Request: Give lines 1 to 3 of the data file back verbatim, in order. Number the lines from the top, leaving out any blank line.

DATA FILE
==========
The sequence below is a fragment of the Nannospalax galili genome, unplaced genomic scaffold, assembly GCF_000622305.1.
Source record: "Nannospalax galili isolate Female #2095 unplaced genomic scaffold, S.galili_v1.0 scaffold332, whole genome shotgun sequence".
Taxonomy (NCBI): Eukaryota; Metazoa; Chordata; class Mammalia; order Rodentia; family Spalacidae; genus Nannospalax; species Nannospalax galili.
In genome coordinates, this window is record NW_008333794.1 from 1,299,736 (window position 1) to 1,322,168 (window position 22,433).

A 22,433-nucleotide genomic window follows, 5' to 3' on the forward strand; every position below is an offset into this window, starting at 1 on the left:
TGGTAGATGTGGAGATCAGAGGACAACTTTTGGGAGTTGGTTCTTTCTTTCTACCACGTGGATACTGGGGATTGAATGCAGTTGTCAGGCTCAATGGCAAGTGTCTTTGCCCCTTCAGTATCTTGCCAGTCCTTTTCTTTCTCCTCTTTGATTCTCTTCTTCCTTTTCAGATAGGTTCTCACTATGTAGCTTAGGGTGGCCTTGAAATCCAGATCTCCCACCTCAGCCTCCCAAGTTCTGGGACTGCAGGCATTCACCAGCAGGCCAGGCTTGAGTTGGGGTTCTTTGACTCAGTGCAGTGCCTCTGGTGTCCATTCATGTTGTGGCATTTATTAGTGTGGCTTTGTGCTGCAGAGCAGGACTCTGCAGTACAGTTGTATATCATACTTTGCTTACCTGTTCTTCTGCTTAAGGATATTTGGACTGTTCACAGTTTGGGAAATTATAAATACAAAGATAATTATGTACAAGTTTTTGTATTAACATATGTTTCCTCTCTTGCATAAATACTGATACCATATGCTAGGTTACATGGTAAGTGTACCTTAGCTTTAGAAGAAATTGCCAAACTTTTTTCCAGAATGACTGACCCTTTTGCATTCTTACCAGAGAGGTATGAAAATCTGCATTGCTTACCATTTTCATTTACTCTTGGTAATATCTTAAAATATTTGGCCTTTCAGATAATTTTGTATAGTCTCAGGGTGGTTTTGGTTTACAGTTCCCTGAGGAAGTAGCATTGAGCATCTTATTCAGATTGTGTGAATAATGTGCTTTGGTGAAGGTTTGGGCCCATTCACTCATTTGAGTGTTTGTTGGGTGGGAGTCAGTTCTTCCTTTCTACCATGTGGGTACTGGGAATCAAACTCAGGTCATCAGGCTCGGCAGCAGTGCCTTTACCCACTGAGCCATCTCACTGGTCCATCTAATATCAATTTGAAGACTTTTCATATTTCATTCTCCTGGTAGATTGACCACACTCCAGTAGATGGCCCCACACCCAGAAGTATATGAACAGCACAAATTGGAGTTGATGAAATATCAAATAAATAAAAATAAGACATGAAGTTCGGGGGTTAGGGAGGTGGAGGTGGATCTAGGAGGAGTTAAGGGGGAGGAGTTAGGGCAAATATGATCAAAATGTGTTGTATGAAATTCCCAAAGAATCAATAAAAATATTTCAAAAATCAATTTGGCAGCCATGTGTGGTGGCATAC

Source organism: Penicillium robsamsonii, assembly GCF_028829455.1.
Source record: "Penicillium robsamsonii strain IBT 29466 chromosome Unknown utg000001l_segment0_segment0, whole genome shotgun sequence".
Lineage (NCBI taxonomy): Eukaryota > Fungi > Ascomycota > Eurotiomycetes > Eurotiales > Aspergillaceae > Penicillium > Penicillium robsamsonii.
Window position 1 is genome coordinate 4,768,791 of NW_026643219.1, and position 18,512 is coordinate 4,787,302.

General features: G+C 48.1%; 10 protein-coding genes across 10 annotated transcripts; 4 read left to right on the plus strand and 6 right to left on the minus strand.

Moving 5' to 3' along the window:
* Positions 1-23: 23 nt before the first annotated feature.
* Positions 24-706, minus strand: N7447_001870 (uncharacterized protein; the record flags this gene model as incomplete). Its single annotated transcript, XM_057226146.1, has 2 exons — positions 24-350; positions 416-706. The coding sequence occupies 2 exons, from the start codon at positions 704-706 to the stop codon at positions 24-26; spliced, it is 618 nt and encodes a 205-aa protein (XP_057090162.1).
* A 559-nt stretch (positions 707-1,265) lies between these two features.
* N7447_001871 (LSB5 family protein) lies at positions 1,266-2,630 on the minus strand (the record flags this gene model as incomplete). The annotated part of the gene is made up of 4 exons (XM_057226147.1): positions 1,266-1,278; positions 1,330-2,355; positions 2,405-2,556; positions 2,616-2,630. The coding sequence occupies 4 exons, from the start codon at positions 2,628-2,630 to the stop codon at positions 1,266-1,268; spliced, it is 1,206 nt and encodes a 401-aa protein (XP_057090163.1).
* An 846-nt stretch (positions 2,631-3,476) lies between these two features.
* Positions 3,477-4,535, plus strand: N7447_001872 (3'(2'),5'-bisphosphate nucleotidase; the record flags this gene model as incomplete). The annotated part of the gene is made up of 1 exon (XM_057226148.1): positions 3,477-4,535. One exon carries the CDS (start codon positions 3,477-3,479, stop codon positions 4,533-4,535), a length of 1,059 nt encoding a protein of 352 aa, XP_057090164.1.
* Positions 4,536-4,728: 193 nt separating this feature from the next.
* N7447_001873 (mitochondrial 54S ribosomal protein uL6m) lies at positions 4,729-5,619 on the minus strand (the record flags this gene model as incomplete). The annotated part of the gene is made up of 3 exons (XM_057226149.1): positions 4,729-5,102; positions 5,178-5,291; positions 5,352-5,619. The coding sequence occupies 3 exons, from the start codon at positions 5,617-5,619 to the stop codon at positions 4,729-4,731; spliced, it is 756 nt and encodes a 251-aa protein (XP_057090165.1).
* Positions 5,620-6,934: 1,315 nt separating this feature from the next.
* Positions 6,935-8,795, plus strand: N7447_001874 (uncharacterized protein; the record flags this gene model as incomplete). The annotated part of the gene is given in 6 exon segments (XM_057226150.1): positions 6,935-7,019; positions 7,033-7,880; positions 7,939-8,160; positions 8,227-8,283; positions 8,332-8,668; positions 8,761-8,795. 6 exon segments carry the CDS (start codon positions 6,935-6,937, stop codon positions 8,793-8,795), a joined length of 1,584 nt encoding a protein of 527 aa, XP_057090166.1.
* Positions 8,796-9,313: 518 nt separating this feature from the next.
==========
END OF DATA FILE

The sequence below is a fragment of the Nannospalax galili genome, unplaced genomic scaffold, assembly GCF_000622305.1.
Source record: "Nannospalax galili isolate Female #2095 unplaced genomic scaffold, S.galili_v1.0 scaffold332, whole genome shotgun sequence".
Taxonomy (NCBI): Eukaryota; Metazoa; Chordata; class Mammalia; order Rodentia; family Spalacidae; genus Nannospalax; species Nannospalax galili.